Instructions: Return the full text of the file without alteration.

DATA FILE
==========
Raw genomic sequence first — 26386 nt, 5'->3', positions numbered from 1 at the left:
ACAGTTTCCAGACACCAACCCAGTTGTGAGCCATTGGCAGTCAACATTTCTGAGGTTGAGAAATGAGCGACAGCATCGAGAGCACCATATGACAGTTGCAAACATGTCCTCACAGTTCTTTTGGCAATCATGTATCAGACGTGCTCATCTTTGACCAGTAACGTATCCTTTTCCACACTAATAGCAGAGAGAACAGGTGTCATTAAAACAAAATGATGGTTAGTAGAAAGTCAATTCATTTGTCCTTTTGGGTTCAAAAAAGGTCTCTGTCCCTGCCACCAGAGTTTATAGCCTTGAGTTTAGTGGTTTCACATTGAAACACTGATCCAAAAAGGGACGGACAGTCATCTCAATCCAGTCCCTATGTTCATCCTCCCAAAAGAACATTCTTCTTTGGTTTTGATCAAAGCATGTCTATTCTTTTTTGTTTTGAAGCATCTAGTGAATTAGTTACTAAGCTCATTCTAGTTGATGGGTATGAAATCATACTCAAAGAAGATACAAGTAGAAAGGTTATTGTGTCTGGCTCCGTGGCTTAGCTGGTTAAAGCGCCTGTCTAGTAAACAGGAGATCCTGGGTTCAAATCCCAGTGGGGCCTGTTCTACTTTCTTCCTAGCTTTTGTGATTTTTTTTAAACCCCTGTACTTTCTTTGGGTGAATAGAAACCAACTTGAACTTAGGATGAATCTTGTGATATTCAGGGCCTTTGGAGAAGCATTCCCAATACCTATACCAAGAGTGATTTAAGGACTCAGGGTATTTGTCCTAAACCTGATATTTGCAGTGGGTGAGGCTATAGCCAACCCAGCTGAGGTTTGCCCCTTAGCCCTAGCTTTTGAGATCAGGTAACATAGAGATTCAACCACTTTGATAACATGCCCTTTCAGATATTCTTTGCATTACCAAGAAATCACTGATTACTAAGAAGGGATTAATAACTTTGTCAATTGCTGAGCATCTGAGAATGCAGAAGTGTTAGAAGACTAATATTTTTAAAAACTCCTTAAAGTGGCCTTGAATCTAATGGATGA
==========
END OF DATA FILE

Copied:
Raw genomic sequence first — 26386 nt, 5'->3', positions numbered from 1 at the left:
ACAGTTTCCAGACACCAACCCAGTTGTGAGCCATTGGCAGTCAACATTTCTGAGGTTGAGAAATGAGCGACAGCATCGAGAGCACCATATGACAGTTGCAAACATGTCCTCACAGTTCTTTTGGCAATCATGTATCAGACGTGCTCATCTTTGACCAGTAACGTATCCTTTTCCACACTAATAGCAGAGAGAACAGGTGTCATTAAAACAAAATGATGGTTAGTAGAAAGTCAATTCATTTGTCCTTTTGGGTTCAAAAAAGGTCTCTGTCCCTGCCACCAGAGTTTATAGCCTTGAGTTTAGTGGTTTCACATTGAAACACTGATCCAAAAAGGGACGGACAGTCATCTCAATCCAGTCCCTATGTTCATCCTCCCAAAAGAACATTCTTCTTTGGTTTTGATCAAAGCATGTCTATTCTTTTTTGTTTTGAAGCATCTAGTGAATTAGTTACTAAGCTCATTCTAGTTGATGGGTATGAAATCATACTCAAAGAAGATACAAGTAGAAAGGTTATTGTGTCTGGCTCCGTGGCTTAGCTGGTTAAAGCGCCTGTCTAGTAAACAGGAGATCCTGGGTTCAAATCCCAGTGGGGCCTGTTCTACTTTCTTCCTAGCTTTTGTGATTTTTTTTAAACCCCTGTACTTTCTTTGGGTGAATAGAAACCAACTTGAACTTAGGATGAATCTTGTGATATTCAGGGCCTTTGGAGAAGCATTCCCAATACCTATACCAAGAGTGATTTAAGGACTCAGGGTATTTGTCCTAAACCTGATATTTGCAGTGGGTGAGGCTATAGCCAACCCAGCTGAGGTTTGCCCCTTAGCCCTAGCTTTTGAGATCAGGTAACATAGAGATTCAACCACTTTGATAACATGCCCTTTCAGATATTCTTTGCATTACCAAGAAATCACTGATTACTAAGAAGGGATTAATAACTTTGTCAATTGCTGAGCATCTGAGAATGCAGAAGTGTTAGAAGACTAATATTTTTAAAAACTCCTTAAAGTGGCCTTGAATCTAATGGATGA